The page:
Did you know that nearly 40 percent of food is wasted from farm to fork? Cultivating food that isn’t consumed takes a big toll on the environment: agriculture uses half of all land and 80 percent of the freshwater consumed. There is also a huge social cost to throwing away food while one in six Americans lacks food security.
For these reasons, the Green Sanctuary Committee is exploring ways to reduce food waste. If you are inspired to decrease food waste, it is great to start at home, as the average American wastes 231 pounds of food annually.
Here are some tips to get started:
- Inventory the Fridge Before Shopping – Many households will unknowingly purchase a perishable food item before the first one was finished.
- Plan Ways to Use Up Special Ingredients – Many recipes call for half a vegetable or a partial carton of cream. If you buy a specific ingredient for a recipe and have extras, make a plan for how to use up the remainder.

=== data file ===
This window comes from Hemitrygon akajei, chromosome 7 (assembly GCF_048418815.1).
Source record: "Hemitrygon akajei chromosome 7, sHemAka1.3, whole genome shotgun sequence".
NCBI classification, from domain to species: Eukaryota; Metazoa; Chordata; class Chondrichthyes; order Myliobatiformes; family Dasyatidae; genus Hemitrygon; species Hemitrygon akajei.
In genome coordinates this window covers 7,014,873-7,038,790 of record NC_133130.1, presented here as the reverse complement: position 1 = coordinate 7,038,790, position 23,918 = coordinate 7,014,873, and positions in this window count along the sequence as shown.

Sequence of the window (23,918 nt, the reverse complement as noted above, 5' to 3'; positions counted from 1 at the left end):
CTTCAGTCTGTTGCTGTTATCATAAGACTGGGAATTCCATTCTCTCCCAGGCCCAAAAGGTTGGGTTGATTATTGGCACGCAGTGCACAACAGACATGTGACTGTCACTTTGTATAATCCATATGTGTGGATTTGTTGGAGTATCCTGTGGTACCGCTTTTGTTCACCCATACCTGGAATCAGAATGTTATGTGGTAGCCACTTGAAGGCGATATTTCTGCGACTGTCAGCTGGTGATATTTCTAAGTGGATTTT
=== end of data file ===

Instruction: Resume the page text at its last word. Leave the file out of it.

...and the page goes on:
- Second Guess Expiration Dates – Although “sell by”, “use by”, and “best before” dates sound definitive, they often aren’t and can be misleading. In some cases, the dates refer to when food is freshest, not when it is safe to consume. Use your best judgment to decide if food items are safe to eat.
- Freeze Unused Leftovers – If you are unable to make use of leftovers in time, plan ahead and freeze whatever you think will spoil. According to the National Resources Defense Council, frozen food will remain unspoiled indefinitely.
- Buy Imperfect Produce – High cosmetic standards for produce increase food waste from farms. The coop, sometimes farmer’s markets, and soon Hannafords will sell produce with a lower aesthetic standard at a discount.
In honor of Earth Day, consider challenging yourself to be more sustainable by wasting less food. Make a four-week commitment to:
- Eat all the food in your house.
- Choose to buy imperfect produce.
- Inventory your refrigerator and make an ongoing list of foods to eat first.
The Green Sanctuary Committee would like to hear about your experience!